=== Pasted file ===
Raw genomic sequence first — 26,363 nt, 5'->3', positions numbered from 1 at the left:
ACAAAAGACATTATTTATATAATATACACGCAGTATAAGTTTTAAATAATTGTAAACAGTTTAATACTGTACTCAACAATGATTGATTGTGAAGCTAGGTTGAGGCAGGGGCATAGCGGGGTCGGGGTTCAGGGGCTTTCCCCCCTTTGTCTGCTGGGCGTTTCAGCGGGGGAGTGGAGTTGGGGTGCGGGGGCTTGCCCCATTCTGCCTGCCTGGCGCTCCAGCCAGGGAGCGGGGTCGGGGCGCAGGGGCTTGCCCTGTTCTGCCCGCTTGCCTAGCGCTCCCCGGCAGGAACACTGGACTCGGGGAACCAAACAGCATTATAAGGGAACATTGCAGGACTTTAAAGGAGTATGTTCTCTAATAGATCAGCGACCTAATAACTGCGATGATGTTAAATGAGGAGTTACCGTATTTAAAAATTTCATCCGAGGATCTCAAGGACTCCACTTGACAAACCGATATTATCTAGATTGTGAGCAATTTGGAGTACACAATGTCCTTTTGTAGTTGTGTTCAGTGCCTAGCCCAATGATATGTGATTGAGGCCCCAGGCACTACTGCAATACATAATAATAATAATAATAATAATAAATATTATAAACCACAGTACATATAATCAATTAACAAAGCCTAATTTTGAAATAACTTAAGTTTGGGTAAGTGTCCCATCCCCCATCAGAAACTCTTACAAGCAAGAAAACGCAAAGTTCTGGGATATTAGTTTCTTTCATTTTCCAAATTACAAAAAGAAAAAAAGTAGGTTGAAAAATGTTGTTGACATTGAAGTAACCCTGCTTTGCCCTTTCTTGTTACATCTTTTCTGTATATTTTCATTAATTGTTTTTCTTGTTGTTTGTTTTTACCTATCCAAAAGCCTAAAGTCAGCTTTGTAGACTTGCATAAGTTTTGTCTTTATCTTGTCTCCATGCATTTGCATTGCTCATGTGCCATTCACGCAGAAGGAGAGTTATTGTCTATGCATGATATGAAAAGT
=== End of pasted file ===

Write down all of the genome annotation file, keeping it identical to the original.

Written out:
Raw genomic sequence first — 26,363 nt, 5'->3', positions numbered from 1 at the left:
ACAAAAGACATTATTTATATAATATACACGCAGTATAAGTTTTAAATAATTGTAAACAGTTTAATACTGTACTCAACAATGATTGATTGTGAAGCTAGGTTGAGGCAGGGGCATAGCGGGGTCGGGGTTCAGGGGCTTTCCCCCCTTTGTCTGCTGGGCGTTTCAGCGGGGGAGTGGAGTTGGGGTGCGGGGGCTTGCCCCATTCTGCCTGCCTGGCGCTCCAGCCAGGGAGCGGGGTCGGGGCGCAGGGGCTTGCCCTGTTCTGCCCGCTTGCCTAGCGCTCCCCGGCAGGAACACTGGACTCGGGGAACCAAACAGCATTATAAGGGAACATTGCAGGACTTTAAAGGAGTATGTTCTCTAATAGATCAGCGACCTAATAACTGCGATGATGTTAAATGAGGAGTTACCGTATTTAAAAATTTCATCCGAGGATCTCAAGGACTCCACTTGACAAACCGATATTATCTAGATTGTGAGCAATTTGGAGTACACAATGTCCTTTTGTAGTTGTGTTCAGTGCCTAGCCCAATGATATGTGATTGAGGCCCCAGGCACTACTGCAATACATAATAATAATAATAATAATAATAAATATTATAAACCACAGTACATATAATCAATTAACAAAGCCTAATTTTGAAATAACTTAAGTTTGGGTAAGTGTCCCATCCCCCATCAGAAACTCTTACAAGCAAGAAAACGCAAAGTTCTGGGATATTAGTTTCTTTCATTTTCCAAATTACAAAAAGAAAAAAAGTAGGTTGAAAAATGTTGTTGACATTGAAGTAACCCTGCTTTGCCCTTTCTTGTTACATCTTTTCTGTATATTTTCATTAATTGTTTTTCTTGTTGTTTGTTTTTACCTATCCAAAAGCCTAAAGTCAGCTTTGTAGACTTGCATAAGTTTTGTCTTTATCTTGTCTCCATGCATTTGCATTGCTCATGTGCCATTCACGCAGAAGGAGAGTTATTGTCTATGCATGATATGAAAAGT